The University of Oxford and by extension, its Alumni Office, is committed to fostering an inclusive culture which promotes equality, values diversity and maintains a working, learning and social environment in which the rights and dignity of all members of the University community are respected.

The Alumni Office aims to provide an environment free from harassment, and all alumni and associates have a role to play in supporting this aim. Harassment will not be tolerated on any platform or service, either in person or online, that is provided by the University, at a University sponsored event, or by someone in their position as an official representative of the University. In addition all visitors to University property must abide by the University Harassment Policy[1]

Where alcohol is served at events attendees acknowledge that being under the influence of alcohol, drugs or otherwise intoxicated is not an excuse for lack of courtesy, rudeness, harassment or victimisation of staff, another attendee or guest. All attendees are advised to drink responsibly and further, are responsible for their own health and behaviour whilst attending an alumni event.

Alumni and associates must not represent themselves as official representatives of the University nor use University platforms for personal gain or as a podium for the promotion of political, religious, or personal agendas.  In addition, alumni and associates should represent themselves accurately and not falsify information, including job or degree status.

The Alumni Office will provide a framework of support for alumni and associates, staff and other guests who feel they have been subject to harassment or have encountered a breach of this code of conduct during a University event, through any service provided by the Alumni Office, or by someone in their position as an official representative of the University, and complaints will be investigated promptly.  

The benefits and services provided to alumni and associates by the Alumni Office are provided on a discretionary basis. When making use of these services, alumni and associates agree to abide by this Code of Conduct as well as any other stated terms and conditions, and any relevant laws and regulations.

The Alumni Office reserves the right to remove Alumni Office benefits and services, including those provided to alumni groups, if it deems that the relevant terms of this code have been breached. Details of incidents may be shared with the wider collegiate University as appropriate and in accordance with the alumni privacy notice[2].

An alumnus/a or associate who is convicted of a criminal offence may have their access to the services provided by the Alumni Office removed either until such time as their conviction is spent, or permanently, at the sole discretion of the Alumni Office.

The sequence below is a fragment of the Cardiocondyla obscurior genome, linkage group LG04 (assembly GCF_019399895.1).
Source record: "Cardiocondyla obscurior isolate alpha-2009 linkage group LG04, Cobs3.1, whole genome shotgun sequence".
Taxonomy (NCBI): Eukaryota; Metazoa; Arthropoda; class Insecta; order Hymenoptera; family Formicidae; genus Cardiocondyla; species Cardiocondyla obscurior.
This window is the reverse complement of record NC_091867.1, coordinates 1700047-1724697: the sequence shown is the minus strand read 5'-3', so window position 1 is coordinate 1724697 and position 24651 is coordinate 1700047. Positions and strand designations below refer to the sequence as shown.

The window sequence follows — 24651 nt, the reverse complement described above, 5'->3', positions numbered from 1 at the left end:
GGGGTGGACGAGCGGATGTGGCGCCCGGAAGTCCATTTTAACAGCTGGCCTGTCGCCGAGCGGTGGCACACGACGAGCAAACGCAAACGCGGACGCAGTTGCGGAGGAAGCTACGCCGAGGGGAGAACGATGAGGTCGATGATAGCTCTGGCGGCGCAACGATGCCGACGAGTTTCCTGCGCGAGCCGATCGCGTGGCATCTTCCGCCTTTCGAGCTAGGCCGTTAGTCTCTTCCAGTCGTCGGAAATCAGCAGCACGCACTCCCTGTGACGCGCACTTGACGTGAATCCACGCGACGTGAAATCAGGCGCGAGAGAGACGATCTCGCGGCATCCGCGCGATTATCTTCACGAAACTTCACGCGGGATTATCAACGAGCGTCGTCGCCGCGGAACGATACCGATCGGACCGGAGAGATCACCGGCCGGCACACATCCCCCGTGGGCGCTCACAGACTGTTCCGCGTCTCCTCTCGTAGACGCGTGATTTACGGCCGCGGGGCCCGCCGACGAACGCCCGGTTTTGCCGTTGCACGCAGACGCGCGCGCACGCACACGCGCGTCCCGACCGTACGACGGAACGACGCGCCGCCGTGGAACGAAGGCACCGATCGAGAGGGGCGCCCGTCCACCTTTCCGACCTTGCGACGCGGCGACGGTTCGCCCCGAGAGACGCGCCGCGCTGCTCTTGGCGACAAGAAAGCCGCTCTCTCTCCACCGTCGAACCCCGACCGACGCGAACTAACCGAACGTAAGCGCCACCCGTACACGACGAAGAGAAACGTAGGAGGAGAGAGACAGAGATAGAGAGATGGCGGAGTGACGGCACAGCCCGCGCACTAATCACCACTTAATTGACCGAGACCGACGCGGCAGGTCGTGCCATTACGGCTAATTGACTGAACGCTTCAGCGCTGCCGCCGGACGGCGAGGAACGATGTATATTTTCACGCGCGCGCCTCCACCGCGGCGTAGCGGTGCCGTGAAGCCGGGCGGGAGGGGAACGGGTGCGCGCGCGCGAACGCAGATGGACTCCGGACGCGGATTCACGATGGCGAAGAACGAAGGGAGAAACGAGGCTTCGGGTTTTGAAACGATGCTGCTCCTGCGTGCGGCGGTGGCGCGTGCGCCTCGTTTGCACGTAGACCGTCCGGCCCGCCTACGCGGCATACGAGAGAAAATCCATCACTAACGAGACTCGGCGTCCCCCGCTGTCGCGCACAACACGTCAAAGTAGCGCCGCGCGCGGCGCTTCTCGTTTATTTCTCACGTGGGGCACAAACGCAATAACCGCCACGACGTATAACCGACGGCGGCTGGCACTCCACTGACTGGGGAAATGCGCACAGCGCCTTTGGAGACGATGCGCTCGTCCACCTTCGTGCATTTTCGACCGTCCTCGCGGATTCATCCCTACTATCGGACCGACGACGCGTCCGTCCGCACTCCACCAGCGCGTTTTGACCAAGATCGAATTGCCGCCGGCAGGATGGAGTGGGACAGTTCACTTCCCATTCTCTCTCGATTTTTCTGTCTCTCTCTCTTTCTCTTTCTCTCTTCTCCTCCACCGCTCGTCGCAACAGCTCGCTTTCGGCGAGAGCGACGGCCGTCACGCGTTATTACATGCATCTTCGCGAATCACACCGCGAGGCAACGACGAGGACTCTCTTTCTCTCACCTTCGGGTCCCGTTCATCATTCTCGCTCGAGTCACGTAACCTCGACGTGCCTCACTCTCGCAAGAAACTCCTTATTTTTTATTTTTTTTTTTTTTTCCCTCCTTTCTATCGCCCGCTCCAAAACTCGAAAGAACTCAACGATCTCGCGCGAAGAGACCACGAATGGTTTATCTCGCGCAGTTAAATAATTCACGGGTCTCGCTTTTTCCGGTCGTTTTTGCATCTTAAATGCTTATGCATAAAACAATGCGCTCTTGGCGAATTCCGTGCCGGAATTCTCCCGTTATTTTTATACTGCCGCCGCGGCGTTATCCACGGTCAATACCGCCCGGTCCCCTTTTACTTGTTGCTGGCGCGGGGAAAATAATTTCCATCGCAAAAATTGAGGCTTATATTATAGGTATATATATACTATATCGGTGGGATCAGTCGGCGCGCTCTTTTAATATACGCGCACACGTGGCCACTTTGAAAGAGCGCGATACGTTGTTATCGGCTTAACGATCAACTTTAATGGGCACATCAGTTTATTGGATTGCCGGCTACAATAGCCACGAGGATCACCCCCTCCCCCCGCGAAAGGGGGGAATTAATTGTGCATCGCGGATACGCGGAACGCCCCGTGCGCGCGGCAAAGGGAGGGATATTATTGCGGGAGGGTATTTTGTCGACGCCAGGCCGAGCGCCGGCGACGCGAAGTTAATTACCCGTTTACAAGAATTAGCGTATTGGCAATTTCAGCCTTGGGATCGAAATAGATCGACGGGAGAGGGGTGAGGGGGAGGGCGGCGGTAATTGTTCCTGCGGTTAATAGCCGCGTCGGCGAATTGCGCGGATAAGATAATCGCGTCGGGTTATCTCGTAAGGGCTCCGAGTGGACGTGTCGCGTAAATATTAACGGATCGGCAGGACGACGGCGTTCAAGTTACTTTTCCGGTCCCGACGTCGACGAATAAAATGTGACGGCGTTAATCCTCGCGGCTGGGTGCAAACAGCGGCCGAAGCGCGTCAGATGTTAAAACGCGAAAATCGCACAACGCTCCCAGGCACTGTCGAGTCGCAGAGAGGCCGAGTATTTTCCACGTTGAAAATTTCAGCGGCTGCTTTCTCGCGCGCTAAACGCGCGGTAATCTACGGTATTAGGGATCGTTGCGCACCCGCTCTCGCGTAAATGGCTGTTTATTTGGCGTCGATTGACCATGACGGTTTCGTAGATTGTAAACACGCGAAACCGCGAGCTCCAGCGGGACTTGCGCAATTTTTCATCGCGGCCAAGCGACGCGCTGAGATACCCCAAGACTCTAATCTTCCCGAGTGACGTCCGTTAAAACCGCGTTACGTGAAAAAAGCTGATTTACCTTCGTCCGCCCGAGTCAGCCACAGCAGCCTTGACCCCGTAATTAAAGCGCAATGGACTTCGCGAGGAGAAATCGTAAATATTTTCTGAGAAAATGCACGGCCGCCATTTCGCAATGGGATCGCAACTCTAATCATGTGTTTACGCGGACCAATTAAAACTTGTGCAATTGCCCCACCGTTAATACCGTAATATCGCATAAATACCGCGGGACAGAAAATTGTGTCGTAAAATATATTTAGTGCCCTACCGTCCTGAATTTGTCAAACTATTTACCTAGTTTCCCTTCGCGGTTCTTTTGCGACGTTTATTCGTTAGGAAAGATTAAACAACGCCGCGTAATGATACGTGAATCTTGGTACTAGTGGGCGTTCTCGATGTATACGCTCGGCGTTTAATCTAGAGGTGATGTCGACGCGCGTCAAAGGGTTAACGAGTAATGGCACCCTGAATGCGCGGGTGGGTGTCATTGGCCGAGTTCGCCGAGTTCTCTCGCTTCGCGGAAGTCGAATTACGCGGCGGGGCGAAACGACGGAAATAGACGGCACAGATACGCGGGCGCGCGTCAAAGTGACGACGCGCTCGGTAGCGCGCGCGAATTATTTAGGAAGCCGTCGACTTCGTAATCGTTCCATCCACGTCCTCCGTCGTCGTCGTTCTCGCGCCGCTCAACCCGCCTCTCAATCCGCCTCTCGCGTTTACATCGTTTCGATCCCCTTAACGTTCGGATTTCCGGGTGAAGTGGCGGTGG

Complaints may be directed to the Director of Alumni Relations, University of Oxford Alumni Office, Wellington Square, Oxford, OX1 2JD, UK or emailed to


In this document, unless the context otherwise requires, the following words and expressions shall have the following meanings:

  1. ‘University’ refers to the central University of Oxford organisation.  It does not include the independent colleges and permanent private halls.
  2. ‘Alumni’ and ‘Associates’ refer to specific relationships with the University. See our Eligibility page for a full definition.
  3. A person subjects another to harassment where they engage in unwanted and unwarranted conduct which has the purpose or effect of:
  • Violating another person’s dignity, or
  • Creating an intimidating, hostile, degrading, humiliating or offensive environment for another person.

The recipient does not need to have explicitly stated that the behaviour was unwanted.

  1. Harassment may involve repeated forms of unwanted and unwarranted behaviour, but a one-off incident can also amount to harassment.
  2. The intentions of the alleged harasser are not always determinative of whether harassment has taken place. The perception of the complainant and the extent to which that perception is in all the circumstances reasonable will also be relevant.
  3. Harassment can take a variety of forms:
  • Through individual behaviour face to face, either verbally or physically, or electronically
  • directly to the person concerned, or to a third party
  • Through a prevailing culture which tolerates harassment or bullying, for example the telling of homophobic or racist jokes
  1. Examples of behaviour which may amount to harassment include but are not limited to:
  • Insulting, abusive, embarrassing or degrading behaviour or comments
  • Unwanted physical contact, ranging from an invasion of space to an assault, including all forms of sexual harassment, including:
  1. inappropriate body language
  2. sexually explicit remarks or innuendo
  3. unwanted sexual advances and touching
  • Offensive comments or body language, including insults, jokes or gestures and malicious rumours, open hostility, verbal or physical threats; these include all forms of harassment and abuse on the grounds of gender, gender identity and expression, sexual orientation, disability, physical appearance, body size, race, age, cultural differences, abilities or religion (or lack of).
  • Bullying is a form of harassment and may be characterised as offensive, intimidating, malicious or insulting behaviour, or misuse of power through means intended to undermine, humiliate, denigrate or injure the recipient.